Mar 3

What is a Flat?


Most people assume they know what a flat is, but definitions can be more difficult.


Here is one:

“A flat is a separate and self-contained premises constructed or adapted for use for residential purposes and forming part of a building which it is divided horizontally from some other part of it.”

There is no legal distinction between flats, maisonettes and apartments. Maisonettes tend to have a separate outside door and sometimes a stretch of garden land. Some people think of two storey flats as maisonettes. “Apartment” is an Americanism used now by builders and estate agents for a flat to improve the image for sales purposes.

Most Flats are Leasehold

The overwhelming majority of English and Welsh Flats are Leasehold. Sometimes they will be described as “Shared Freehold”, but they will still have Leases.

A lease is a legal document that gives a right to possess a building or area of land, or just part of a building, such as a Flat or Maisonette, for a period of time. Even short term lettings are technically leases, but people often use the term “tenancy” in this case. Leases of flats and maisonettes have been commonly for 99 or 999 years, but could be for any period. In recent years the fashion has been to grant flat leases for 125 years.

Without going into a lot of detail, leasehold tenure means that there is means of ensuring that issues related to maintenance and insurance of the building containing the flats can be dealt with satisfactorily. This assumes that the leases and surrounding arrangements have been set up properly. This isn’t always the case – hence the need for a solicitor to check these things very carefully!

Arrangements for maintenance and insurance of flats can vary greatly, but an explanation of the two most common situations is on a page about Maintenance Responsibilities for Flats and Maisonettes.


Shared Freehold

There is a lot more information about this more specialised topic on the Shared Freehold Flats page and those linked to it. There are also explanations about other cases where freeholds are involved with flat ownership, but which are not actually Freehold Flats, and why pure Freehold Flats are normally unmortgageable.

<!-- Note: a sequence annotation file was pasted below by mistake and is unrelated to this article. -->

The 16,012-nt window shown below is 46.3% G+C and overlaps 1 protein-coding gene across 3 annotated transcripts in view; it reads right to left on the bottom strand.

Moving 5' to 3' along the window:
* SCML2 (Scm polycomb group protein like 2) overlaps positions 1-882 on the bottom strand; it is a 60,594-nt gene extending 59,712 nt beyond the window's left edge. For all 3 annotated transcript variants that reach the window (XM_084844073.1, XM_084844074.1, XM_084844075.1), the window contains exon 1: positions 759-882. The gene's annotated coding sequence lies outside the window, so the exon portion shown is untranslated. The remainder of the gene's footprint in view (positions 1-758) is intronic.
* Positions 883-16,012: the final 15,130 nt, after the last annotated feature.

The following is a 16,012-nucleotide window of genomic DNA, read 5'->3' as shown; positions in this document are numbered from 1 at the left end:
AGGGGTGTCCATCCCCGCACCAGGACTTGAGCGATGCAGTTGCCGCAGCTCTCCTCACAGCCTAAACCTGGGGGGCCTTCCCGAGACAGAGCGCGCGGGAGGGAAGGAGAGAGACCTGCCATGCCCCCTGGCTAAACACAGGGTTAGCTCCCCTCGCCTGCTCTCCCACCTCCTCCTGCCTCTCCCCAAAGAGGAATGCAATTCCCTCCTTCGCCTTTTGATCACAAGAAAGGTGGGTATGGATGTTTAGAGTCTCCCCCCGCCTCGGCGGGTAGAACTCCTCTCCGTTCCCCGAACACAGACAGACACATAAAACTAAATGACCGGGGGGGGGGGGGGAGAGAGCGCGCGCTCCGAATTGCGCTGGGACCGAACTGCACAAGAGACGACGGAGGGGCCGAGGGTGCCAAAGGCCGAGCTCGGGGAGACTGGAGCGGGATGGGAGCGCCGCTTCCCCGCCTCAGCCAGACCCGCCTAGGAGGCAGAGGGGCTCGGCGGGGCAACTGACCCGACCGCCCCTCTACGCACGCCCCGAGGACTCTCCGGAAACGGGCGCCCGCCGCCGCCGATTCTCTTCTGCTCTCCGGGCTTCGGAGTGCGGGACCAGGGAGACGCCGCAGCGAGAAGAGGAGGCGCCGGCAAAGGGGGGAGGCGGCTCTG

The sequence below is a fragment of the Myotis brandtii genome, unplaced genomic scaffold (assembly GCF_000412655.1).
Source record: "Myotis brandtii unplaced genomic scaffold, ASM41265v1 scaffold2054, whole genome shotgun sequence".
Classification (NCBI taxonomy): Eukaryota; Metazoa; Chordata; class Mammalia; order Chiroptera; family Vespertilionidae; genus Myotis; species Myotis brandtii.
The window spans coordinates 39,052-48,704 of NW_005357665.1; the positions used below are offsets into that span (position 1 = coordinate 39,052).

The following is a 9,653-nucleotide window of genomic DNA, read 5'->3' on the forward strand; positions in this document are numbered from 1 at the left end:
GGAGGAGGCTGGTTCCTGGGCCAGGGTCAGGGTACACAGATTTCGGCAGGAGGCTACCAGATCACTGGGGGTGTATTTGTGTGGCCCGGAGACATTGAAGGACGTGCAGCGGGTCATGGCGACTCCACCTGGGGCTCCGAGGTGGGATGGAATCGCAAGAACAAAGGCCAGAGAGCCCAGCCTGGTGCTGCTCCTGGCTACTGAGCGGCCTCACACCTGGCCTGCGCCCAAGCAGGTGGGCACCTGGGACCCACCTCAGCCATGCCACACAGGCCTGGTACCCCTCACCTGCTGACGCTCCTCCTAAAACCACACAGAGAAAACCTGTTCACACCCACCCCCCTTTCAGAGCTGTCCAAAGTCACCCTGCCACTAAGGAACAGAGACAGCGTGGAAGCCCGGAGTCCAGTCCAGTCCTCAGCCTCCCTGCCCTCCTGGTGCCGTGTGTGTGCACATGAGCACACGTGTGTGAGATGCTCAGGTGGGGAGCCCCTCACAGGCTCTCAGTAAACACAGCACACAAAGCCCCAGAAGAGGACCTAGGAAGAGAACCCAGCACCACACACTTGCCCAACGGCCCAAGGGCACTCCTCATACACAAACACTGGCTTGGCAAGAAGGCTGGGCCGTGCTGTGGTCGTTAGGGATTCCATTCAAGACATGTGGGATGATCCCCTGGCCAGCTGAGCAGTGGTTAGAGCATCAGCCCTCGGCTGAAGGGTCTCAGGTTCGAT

A few years ago the Government introduced a new kind of flat ownership called Commonhold.   This is effectively freehold without the legal problems.   It is very difficult in practice to convert existing leasehold developments to commonhold, and builders do not like the system. As there are only a handful of developments in all of England & Wales using these system, we do not go into it further here.


If you need any assistance or advice in relation to conveyancing, lettings or any other property-related matter, you are encouraged to contact Aston Brooke & Co. for a free, no-obligation, initial consultation.


Contributor Details:

Aston Brooke is the founder of Aston Brooke & Co. which a specialist in residential property and conveyancing and is accredited by The Law Society’s Conveyancing Quality Scheme (CQS). Please do not hesitate to contact the firm on 023 8000 4321 for any queries that you may have in relation to any residential property matters.

This article does not present a detailed statement of the Law and does not constitute as legal advice. This is a summary only and legal advice should always be sought on an individual case basis.

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